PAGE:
Among the many faces of Lecciones is its condition as an exemplary mature novel, if we understand this as one in which its author finds the tone, style, structure and narrative flow that seem ideal for building a fictional world in which to pour the experience and wisdom accumulated over a lifetime. In this sense, the book doubly fulfills what its title conveys: it manages to broaden the mind about what our time on Earth entails, serving up a master class on the literary genre that it uses for this purpose. Reading it also leads one to think that a very reasonable way to amend that widespread fallacy according to which "anyone's life is enough for a novel" would be to add "as long as McEwan writes it for you."
And this because Lessons almost completely covers the life arc of an ordinary individual, Roland, from when he is a teenager in the harrowing years of the Cold War to when he is an old man in the no less conflictive years of Brexit and the pandemic. We are children of our time, the author reminds us, pending to analyze how the large frames determine the trajectory of his creatures, but the focus is above all on the intimate sphere. What marks us and how much can we blame a single event for everything that will come after? Two episodes represent a caesura for the protagonist: 1) away from his parents in a boarding school for boys, Roland will begin a relationship that is as joyful as it is stormy with his piano teacher, many years older than him, and 2) years later, his wife finds him. she will leave with a baby to be able to develop her career as a novelist.
The character's inability to maintain satisfactory and lasting sentimental relationships, and the failure of his successive great aspirations -to stand out as a poet, tennis player and musician-, are they attributable to such setbacks or are we talking about an easy response and leaning towards victimhood? It is one of the main themes of the novel, through which the question of whether an existence dedicated to art or leaving a notch in the course of History -the resistance movements to Nazism and communism are present- justify the damages. that can be derived for loved ones. Roland and his circle serve his creator to cover all the seasons of life and portray colorful profiles in their question about how to measure weight and the meaning of it.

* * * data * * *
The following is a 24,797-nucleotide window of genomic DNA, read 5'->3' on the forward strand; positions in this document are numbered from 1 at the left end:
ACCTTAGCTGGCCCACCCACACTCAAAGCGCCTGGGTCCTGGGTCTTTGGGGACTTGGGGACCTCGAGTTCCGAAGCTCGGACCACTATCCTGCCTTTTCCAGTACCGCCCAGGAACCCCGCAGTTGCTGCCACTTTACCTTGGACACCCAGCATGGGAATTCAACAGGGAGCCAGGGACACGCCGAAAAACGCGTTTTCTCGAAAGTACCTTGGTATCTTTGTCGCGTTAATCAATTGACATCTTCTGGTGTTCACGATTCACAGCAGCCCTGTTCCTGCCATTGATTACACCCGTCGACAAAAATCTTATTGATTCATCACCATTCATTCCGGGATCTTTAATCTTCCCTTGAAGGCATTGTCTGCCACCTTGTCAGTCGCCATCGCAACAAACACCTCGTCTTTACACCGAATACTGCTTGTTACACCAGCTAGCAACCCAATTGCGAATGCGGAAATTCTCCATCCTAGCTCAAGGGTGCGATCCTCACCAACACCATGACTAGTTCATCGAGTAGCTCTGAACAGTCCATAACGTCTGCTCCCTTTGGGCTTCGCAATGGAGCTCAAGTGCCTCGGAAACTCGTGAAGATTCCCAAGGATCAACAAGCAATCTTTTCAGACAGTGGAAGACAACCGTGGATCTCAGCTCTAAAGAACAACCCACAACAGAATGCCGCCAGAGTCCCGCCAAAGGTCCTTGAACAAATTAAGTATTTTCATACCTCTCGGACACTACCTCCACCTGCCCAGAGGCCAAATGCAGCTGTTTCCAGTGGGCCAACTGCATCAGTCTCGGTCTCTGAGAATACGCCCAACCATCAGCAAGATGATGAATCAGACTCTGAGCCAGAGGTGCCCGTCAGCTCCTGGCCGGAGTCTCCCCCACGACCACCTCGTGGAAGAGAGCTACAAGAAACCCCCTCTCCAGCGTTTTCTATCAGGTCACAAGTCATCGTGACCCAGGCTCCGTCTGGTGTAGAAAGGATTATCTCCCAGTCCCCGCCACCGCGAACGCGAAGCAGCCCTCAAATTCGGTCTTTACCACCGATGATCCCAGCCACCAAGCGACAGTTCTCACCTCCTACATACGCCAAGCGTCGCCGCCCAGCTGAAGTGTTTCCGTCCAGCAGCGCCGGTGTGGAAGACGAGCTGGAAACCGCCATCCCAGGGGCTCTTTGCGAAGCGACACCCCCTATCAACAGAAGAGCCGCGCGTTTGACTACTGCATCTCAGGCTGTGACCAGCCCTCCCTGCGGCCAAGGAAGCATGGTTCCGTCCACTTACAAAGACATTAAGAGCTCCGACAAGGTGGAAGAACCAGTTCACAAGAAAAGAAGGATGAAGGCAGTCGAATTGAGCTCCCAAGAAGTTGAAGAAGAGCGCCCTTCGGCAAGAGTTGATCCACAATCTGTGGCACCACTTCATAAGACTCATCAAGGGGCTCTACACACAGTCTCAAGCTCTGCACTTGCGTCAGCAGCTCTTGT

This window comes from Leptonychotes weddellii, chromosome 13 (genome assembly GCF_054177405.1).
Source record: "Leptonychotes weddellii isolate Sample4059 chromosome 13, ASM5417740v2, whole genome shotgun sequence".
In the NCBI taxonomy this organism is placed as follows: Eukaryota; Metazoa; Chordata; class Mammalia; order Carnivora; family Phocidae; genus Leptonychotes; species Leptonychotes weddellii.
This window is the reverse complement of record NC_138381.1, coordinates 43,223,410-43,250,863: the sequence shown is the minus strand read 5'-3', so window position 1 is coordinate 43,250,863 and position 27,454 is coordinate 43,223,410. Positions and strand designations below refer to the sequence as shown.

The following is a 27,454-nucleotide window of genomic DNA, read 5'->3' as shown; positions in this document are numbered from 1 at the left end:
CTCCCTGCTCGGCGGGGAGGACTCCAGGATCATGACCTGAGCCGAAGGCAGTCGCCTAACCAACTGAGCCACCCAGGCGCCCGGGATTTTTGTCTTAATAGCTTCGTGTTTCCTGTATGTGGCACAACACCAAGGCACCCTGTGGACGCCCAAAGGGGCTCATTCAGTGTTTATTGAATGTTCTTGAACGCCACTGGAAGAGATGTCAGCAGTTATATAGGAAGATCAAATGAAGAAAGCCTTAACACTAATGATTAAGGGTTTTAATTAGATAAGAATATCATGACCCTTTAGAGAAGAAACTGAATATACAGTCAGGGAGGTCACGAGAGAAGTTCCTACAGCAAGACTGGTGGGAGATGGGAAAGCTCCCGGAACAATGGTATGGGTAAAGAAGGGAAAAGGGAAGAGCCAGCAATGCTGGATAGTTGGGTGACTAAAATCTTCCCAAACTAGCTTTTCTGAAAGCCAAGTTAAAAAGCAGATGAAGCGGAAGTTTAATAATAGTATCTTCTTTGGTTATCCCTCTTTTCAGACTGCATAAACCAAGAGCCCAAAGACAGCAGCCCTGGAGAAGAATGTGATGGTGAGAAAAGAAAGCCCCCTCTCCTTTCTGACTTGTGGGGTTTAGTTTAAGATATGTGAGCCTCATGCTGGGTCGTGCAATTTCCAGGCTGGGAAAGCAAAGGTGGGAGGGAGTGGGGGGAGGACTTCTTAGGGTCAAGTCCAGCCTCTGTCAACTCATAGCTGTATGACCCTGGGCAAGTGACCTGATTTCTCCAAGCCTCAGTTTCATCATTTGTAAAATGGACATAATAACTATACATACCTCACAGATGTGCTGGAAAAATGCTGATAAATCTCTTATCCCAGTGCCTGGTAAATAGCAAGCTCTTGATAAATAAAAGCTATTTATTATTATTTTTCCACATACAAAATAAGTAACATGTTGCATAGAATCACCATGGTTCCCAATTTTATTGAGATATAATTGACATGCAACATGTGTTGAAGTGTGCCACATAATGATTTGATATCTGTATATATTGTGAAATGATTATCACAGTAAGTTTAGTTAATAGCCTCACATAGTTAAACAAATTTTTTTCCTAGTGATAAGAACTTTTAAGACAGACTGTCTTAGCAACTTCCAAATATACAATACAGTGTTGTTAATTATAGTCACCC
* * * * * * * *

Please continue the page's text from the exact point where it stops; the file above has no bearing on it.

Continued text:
A tame, twilight McEwan? Those familiar with his work cannot help but think when one of those stings or sleight of hand that have defined so many of his books will arrive, whether it be a terrible moment that will change the lives of its protagonists (Children in Time, Enduring Love, Saturday) or a revelation to the reader that will push him to reconsider the whole journey (Atonement), but it does not occur. If anything, Roland's (relative) sexual trauma brings echoes of the catastrophic wedding night of the also young and inexperienced protagonists of Chasil Beach. Of course, he does not deprive us of a hilarious passage of the house, this time with the ashes of a deceased. The author's sensitivity intact to portray our vulnerability and confusion, his sharpness to lament our nonsense as a species, his talent to connect the macro (History, politics...) with the micro (family miseries), not to mention the absolute technical mastery, Lecciones does not need any blows of effect or artifice because it is the result of a contemplative and deeply human gaze.
In his moments of despondency for not having developed his full potential, Roland might have liked to know that his normal life has been redeemed or sublimated into a work of art, ironically the more "earthly" his creator has become.
Ian McEwan Lliçons / Lessons. trad. Jordi Martin Lloret / Eduardo Iriarte. Anagram. 584/ 576 pages. 24.9 euro